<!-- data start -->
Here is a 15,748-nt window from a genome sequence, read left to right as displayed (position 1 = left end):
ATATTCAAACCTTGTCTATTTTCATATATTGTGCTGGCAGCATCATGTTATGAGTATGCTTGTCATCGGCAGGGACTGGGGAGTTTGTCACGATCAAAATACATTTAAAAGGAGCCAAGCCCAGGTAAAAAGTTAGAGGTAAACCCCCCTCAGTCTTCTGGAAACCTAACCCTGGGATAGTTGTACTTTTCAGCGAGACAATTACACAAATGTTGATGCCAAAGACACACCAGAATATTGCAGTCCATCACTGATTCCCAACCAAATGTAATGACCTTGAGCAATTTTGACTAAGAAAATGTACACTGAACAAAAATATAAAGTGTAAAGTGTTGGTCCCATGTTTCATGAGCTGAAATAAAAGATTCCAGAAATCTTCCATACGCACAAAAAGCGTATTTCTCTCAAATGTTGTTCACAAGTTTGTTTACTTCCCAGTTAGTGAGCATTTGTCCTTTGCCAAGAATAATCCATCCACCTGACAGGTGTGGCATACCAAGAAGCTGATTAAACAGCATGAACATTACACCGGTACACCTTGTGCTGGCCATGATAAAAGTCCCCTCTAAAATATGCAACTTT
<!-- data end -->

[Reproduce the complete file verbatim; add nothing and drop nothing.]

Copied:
Here is a 15,748-nt window from a genome sequence, read left to right as displayed (position 1 = left end):
ATATTCAAACCTTGTCTATTTTCATATATTGTGCTGGCAGCATCATGTTATGAGTATGCTTGTCATCGGCAGGGACTGGGGAGTTTGTCACGATCAAAATACATTTAAAAGGAGCCAAGCCCAGGTAAAAAGTTAGAGGTAAACCCCCCTCAGTCTTCTGGAAACCTAACCCTGGGATAGTTGTACTTTTCAGCGAGACAATTACACAAATGTTGATGCCAAAGACACACCAGAATATTGCAGTCCATCACTGATTCCCAACCAAATGTAATGACCTTGAGCAATTTTGACTAAGAAAATGTACACTGAACAAAAATATAAAGTGTAAAGTGTTGGTCCCATGTTTCATGAGCTGAAATAAAAGATTCCAGAAATCTTCCATACGCACAAAAAGCGTATTTCTCTCAAATGTTGTTCACAAGTTTGTTTACTTCCCAGTTAGTGAGCATTTGTCCTTTGCCAAGAATAATCCATCCACCTGACAGGTGTGGCATACCAAGAAGCTGATTAAACAGCATGAACATTACACCGGTACACCTTGTGCTGGCCATGATAAAAGTCCCCTCTAAAATATGCAACTTT